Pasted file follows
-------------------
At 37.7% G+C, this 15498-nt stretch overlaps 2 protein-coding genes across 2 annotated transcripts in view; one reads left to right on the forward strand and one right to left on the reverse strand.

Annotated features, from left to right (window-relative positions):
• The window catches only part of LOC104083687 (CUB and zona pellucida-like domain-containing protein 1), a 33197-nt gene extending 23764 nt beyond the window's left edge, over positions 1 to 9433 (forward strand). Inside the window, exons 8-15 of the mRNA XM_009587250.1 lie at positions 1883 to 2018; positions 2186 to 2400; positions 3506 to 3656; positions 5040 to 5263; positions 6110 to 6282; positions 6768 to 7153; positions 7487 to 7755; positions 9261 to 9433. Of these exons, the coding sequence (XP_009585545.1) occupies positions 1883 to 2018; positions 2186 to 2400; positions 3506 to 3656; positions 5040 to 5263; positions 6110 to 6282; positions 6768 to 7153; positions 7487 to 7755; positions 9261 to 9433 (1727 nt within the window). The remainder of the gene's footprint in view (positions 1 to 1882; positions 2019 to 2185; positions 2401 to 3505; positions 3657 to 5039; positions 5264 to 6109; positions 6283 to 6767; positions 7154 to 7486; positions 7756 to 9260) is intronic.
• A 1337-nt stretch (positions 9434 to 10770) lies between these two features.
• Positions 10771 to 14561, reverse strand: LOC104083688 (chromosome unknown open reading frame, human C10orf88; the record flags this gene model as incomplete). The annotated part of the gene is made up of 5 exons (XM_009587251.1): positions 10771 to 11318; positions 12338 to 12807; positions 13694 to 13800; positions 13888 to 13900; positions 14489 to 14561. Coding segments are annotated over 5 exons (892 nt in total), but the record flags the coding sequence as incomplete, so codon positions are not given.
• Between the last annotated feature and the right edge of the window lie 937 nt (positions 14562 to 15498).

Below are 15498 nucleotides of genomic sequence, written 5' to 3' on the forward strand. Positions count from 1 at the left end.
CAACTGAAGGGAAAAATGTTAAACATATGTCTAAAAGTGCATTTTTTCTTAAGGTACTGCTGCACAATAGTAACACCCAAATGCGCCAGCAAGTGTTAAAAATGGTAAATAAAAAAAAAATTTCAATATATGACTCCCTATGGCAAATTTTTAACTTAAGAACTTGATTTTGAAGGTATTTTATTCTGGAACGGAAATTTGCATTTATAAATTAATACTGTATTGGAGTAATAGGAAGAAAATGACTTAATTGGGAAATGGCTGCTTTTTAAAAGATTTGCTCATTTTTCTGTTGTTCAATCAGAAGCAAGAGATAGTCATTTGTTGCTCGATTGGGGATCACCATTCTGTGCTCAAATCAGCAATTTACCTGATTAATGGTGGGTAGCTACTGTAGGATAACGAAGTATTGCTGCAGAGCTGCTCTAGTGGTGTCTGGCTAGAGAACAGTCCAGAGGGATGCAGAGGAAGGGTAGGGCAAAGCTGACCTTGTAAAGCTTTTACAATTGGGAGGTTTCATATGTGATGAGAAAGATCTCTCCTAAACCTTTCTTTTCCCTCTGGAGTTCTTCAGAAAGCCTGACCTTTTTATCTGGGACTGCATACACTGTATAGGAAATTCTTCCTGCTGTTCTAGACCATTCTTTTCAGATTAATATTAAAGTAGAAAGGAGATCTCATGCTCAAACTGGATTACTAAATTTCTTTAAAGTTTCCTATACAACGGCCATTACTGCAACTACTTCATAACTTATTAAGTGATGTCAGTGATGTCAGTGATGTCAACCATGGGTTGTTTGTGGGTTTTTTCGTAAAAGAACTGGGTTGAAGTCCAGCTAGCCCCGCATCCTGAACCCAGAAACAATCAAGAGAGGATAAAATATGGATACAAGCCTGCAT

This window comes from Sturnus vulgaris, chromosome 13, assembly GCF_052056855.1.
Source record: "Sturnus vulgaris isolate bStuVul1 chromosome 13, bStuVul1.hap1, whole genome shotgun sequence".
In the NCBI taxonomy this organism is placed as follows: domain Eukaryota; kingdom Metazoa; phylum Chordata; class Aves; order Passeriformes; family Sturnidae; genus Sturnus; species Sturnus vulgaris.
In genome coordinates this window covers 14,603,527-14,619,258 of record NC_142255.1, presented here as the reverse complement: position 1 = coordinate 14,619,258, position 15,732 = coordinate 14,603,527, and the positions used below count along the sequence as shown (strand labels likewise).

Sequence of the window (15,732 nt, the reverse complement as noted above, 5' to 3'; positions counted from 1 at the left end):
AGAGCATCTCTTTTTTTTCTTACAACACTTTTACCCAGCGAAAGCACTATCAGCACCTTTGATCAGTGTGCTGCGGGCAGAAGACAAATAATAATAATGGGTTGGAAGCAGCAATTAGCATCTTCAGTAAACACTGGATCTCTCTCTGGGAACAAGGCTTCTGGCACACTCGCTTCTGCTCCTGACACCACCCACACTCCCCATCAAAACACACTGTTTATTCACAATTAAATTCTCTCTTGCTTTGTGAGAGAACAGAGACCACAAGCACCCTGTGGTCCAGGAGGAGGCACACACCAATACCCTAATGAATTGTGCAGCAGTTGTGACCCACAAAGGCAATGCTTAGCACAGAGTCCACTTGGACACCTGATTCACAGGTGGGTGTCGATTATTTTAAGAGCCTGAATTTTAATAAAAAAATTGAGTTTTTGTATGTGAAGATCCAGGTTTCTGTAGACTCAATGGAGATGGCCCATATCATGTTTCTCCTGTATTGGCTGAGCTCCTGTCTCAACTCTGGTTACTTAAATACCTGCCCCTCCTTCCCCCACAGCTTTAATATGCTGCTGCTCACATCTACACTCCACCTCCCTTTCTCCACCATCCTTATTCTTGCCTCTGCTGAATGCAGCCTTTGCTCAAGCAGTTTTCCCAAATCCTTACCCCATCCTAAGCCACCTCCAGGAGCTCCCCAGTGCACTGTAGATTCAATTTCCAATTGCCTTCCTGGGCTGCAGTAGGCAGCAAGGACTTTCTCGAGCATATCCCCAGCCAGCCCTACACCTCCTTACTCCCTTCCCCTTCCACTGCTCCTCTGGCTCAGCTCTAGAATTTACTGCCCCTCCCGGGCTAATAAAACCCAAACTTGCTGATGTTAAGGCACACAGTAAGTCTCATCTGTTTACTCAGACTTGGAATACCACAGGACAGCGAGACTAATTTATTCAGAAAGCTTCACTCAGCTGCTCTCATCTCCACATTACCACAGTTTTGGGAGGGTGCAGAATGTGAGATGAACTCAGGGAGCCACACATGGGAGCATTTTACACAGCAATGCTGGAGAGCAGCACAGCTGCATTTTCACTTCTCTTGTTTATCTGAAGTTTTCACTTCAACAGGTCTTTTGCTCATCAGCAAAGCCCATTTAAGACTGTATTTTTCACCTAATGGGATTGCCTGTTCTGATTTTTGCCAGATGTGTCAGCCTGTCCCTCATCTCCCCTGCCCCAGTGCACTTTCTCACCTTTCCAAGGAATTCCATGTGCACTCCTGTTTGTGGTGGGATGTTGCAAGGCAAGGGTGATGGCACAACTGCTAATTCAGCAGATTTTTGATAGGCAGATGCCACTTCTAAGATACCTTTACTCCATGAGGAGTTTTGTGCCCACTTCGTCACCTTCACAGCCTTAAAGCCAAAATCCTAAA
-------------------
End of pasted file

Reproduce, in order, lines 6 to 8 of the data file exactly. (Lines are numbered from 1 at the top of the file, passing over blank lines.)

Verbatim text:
• Between the last annotated feature and the right edge of the window lie 937 nt (positions 14562 to 15498).

Below are 15498 nucleotides of genomic sequence, written 5' to 3' on the forward strand. Positions count from 1 at the left end.
CAACTGAAGGGAAAAATGTTAAACATATGTCTAAAAGTGCATTTTTTCTTAAGGTACTGCTGCACAATAGTAACACCCAAATGCGCCAGCAAGTGTTAAAAATGGTAAATAAAAAAAAAATTTCAATATATGACTCCCTATGGCAAATTTTTAACTTAAGAACTTGATTTTGAAGGTATTTTATTCTGGAACGGAAATTTGCATTTATAAATTAATACTGTATTGGAGTAATAGGAAGAAAATGACTTAATTGGGAAATGGCTGCTTTTTAAAAGATTTGCTCATTTTTCTGTTGTTCAATCAGAAGCAAGAGATAGTCATTTGTTGCTCGATTGGGGATCACCATTCTGTGCTCAAATCAGCAATTTACCTGATTAATGGTGGGTAGCTACTGTAGGATAACGAAGTATTGCTGCAGAGCTGCTCTAGTGGTGTCTGGCTAGAGAACAGTCCAGAGGGATGCAGAGGAAGGGTAGGGCAAAGCTGACCTTGTAAAGCTTTTACAATTGGGAGGTTTCATATGTGATGAGAAAGATCTCTCCTAAACCTTTCTTTTCCCTCTGGAGTTCTTCAGAAAGCCTGACCTTTTTATCTGGGACTGCATACACTGTATAGGAAATTCTTCCTGCTGTTCTAGACCATTCTTTTCAGATTAATATTAAAGTAGAAAGGAGATCTCATGCTCAAACTGGATTACTAAATTTCTTTAAAGTTTCCTATACAACGGCCATTACTGCAACTACTTCATAACTTATTAAGTGATGTCAGTGATGTCAGTGATGTCAACCATGGGTTGTTTGTGGGTTTTTTCGTAAAAGAACTGGGTTGAAGTCCAGCTAGCCCCGCATCCTGAACCCAGAAACAATCAAGAGAGGATAAAATATGGATACAAGCCTGCAT